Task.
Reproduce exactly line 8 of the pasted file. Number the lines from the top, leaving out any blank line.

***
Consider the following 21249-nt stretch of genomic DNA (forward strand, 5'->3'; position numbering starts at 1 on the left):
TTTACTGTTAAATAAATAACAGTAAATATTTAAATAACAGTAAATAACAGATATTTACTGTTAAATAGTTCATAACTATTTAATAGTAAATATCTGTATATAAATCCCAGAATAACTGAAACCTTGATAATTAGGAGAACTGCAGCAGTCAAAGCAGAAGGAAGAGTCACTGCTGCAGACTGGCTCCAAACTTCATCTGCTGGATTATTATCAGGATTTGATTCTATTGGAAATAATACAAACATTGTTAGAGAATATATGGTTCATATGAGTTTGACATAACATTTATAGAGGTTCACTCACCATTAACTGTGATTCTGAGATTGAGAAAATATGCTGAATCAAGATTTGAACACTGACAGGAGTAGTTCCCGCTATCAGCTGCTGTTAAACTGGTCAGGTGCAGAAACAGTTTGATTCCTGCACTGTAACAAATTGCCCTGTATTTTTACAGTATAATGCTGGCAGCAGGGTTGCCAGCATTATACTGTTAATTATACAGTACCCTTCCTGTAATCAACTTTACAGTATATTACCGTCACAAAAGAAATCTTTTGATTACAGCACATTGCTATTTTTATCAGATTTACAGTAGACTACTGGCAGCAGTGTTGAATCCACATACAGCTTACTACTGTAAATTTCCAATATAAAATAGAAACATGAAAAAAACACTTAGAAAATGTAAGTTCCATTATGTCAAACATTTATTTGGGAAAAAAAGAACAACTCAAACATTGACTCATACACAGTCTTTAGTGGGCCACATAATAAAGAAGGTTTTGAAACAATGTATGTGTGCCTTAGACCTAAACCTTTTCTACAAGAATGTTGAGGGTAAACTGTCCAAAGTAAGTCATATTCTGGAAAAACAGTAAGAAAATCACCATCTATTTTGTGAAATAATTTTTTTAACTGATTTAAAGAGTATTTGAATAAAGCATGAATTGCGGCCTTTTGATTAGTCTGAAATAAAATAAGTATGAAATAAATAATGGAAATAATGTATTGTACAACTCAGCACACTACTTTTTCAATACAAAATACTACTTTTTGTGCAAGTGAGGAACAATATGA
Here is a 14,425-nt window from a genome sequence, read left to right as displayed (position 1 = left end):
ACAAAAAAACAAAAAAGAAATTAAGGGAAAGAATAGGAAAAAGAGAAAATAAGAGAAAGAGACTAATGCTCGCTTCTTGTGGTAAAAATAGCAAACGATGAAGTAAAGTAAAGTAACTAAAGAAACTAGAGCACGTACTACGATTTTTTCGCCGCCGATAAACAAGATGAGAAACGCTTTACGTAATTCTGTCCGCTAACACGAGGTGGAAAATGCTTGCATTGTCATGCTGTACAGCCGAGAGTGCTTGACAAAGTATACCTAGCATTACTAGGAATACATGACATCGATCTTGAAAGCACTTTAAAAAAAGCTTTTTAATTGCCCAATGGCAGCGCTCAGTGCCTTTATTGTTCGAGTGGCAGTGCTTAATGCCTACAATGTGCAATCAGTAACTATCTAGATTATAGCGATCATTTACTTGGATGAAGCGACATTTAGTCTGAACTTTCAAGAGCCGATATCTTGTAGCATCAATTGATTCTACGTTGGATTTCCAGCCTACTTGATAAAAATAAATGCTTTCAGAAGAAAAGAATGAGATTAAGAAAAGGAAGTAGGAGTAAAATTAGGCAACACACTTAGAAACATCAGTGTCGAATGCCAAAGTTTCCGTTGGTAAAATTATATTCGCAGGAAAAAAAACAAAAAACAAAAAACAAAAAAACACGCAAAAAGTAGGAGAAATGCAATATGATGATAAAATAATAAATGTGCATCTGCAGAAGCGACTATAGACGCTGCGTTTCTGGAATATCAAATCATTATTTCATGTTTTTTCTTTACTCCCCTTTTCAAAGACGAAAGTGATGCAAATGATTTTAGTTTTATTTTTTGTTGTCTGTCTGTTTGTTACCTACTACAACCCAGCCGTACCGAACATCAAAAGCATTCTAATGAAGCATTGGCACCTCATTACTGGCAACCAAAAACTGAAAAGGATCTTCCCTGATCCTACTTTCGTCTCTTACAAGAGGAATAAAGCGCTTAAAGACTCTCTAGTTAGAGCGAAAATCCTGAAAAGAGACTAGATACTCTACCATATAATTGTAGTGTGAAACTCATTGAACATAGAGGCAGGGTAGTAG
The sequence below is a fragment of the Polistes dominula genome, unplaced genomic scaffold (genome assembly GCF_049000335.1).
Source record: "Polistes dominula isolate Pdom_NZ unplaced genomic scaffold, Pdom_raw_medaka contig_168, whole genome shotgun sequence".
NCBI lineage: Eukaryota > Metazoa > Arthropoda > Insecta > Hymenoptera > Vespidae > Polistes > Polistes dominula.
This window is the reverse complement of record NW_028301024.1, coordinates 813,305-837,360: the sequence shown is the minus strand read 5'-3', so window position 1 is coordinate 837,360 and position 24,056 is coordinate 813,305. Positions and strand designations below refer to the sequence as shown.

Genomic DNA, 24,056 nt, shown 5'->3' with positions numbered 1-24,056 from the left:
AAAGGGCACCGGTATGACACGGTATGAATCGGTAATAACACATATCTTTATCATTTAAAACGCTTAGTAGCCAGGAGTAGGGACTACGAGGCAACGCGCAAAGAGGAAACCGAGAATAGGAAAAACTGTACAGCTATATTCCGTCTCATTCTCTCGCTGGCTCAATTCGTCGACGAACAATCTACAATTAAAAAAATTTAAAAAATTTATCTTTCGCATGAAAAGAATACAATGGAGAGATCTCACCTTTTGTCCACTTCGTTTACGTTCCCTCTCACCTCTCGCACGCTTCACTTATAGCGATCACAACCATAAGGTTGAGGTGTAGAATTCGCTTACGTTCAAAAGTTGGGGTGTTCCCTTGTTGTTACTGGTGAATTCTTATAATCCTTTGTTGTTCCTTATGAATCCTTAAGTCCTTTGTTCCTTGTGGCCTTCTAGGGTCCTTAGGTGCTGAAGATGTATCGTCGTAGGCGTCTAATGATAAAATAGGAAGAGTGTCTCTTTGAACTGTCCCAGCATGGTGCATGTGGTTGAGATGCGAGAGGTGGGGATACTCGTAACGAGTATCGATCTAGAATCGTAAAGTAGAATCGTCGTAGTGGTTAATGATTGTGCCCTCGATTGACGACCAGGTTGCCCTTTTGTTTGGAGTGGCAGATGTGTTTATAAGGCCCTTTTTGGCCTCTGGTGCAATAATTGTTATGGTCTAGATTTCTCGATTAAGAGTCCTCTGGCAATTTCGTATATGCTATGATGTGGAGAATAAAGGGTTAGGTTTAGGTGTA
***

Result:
This window is the reverse complement of record NW_028301024.1, coordinates 813,305-837,360: the sequence shown is the minus strand read 5'-3', so window position 1 is coordinate 837,360 and position 24,056 is coordinate 813,305. Positions and strand designations below refer to the sequence as shown.